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Listening on Social Media: The 5 Biggest Benefits and Risks

Just like when you listen deeply in real life, listening to what social media users are saying about your brand, your campaign, your product, your competitors, and relevant events is a rewarding and risky game.

Listening 101: A Beginner’s Guide

What if you hear something that doesn’t feel good? That reflects poorly on you? That requires you to completely pivot your thinking and actions?

This is a good position to be in, because all these situations require you to evolve and improve. The same is true for social media listening. But first, a definition:

Social media listening is a discovery and measurement mechanism. It helps you discover: 

  • The conversation around your brand, competitors, and category across all social channels
  • The characteristics and demographics of the people involved in the conversation
  • Who’s driving the conversation, and what they’re saying

…so you can get your brand in front of new audiences with more shareable content and strong influencer partnerships. Social media listening helps you measure

  • Brand awareness
  • Brand health
  • Brand sentiment

In this blog post, I’ll walk through the major benefits of listening on social, and address some perceived risks (AKA fears) that you may have, too.

Benefit: Know What People Say About Your Brand and Relevant Topics Across Every Channel

Social media listening can be as broad, or as specific, as you desire. You can begin by listening to the broader conversations related to your industry or sector. Let’s say your brand is Gymboree. In this case, “Children’s Clothing” or “Children’s Clothing Retailers” would be good categories to start with. What is your target audience talking about when it comes to children’s clothes? Where are they having those conversations? What are some related trending topics?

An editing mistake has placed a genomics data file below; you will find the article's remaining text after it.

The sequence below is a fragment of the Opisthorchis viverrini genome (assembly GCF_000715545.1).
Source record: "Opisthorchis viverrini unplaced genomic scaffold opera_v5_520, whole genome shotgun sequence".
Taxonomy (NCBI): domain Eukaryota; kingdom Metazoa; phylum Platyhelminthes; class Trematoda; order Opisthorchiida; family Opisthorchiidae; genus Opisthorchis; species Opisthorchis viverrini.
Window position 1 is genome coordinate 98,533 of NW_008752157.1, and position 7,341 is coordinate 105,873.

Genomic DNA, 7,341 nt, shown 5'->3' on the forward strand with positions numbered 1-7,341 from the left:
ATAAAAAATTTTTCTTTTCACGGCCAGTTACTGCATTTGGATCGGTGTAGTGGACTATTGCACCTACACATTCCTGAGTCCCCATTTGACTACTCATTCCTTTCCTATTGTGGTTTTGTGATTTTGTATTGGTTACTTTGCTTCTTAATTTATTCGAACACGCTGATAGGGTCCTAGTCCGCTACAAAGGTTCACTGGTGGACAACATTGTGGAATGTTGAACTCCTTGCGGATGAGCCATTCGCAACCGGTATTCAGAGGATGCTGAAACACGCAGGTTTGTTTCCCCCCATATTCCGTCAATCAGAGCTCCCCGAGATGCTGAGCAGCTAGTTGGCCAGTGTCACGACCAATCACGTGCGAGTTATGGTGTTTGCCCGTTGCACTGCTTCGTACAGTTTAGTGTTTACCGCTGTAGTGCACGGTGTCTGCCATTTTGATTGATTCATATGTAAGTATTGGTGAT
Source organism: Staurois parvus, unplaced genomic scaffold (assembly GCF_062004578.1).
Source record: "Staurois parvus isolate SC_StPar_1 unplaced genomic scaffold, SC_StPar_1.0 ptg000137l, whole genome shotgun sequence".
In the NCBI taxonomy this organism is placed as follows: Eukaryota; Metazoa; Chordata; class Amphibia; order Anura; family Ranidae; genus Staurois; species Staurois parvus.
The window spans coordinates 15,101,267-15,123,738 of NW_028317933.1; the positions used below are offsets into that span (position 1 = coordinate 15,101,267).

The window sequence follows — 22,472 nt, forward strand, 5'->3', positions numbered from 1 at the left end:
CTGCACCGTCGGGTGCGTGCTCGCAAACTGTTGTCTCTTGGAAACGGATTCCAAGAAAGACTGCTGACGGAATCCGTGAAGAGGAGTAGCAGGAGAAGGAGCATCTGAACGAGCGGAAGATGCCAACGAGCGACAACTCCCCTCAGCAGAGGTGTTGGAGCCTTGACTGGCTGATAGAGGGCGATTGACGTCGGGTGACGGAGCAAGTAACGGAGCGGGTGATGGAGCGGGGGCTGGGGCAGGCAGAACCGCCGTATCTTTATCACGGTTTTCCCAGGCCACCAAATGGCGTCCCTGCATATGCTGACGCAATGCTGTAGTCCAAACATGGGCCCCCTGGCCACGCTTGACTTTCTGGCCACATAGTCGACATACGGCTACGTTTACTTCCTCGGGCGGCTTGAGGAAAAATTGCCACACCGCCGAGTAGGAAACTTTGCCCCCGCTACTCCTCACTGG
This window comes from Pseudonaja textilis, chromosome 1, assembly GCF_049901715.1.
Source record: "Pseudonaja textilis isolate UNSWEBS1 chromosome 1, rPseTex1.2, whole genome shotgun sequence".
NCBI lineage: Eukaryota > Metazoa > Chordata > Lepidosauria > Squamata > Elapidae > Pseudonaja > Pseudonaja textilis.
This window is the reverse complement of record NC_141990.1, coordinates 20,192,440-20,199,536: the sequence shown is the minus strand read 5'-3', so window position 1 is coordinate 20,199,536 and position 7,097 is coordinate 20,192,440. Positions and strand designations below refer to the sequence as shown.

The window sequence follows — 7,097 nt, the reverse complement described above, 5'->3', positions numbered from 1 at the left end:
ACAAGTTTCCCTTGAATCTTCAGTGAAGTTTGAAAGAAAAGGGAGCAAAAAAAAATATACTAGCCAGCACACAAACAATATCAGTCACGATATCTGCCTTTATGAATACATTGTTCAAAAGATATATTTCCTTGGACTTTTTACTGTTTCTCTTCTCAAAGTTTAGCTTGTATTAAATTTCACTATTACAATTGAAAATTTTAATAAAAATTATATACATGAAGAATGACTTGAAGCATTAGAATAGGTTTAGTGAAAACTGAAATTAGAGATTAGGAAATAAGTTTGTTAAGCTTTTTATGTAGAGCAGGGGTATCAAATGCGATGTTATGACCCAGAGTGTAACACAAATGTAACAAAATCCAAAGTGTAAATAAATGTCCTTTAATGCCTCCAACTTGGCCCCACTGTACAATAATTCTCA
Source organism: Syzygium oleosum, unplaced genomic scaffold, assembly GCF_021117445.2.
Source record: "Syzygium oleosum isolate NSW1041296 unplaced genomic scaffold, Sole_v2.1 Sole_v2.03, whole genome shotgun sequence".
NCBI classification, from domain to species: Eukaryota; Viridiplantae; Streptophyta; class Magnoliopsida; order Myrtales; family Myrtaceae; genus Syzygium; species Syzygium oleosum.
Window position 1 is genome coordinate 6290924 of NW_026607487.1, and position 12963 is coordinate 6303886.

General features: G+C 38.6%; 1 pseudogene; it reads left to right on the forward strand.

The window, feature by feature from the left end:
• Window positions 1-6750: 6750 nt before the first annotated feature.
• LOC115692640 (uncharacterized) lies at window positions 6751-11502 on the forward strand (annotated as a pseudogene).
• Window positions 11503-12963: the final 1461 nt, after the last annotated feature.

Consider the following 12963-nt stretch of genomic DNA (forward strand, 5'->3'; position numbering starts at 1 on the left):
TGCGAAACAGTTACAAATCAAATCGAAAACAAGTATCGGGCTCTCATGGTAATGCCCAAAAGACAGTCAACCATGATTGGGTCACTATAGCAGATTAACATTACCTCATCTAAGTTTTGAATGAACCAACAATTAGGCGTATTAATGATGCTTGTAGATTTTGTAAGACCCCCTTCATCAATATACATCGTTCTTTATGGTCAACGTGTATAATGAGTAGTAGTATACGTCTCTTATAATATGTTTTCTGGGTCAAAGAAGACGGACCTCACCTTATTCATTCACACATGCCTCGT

Listening Layers
From here, you can be more specific and listen to what people are saying about your brand in particular. 

The deepest dive includes examining the conversation around specific brand offerings: a back-to-school offer, a general product like “graphic t-shirts,” or a specific product.  

Listening Dashboard
Simply Measured Listening

Risk: Seeing the entire breadth of conversation around your brand and/or category can be overwhelming. To make it less so, I recommend taking it one step a time: focusing only on the general conversation, then on the conversation around your brand, then on the conversation around your specific product, message, or initiative in motion right now. Prioritization is key if you want to avoid news overload.

Benefit: Know Your Demographics

You know there is a conversation around your brand, but do you have quick and easy way to see who is doing the talking? Is the majority male or female? Which age range do they fit into? How do different demographics respond to content and news around your brand differently? And, finally, do you have audience segments you’ve been ignoring or not leveraging to their fullest potential?

Simply Measured Listening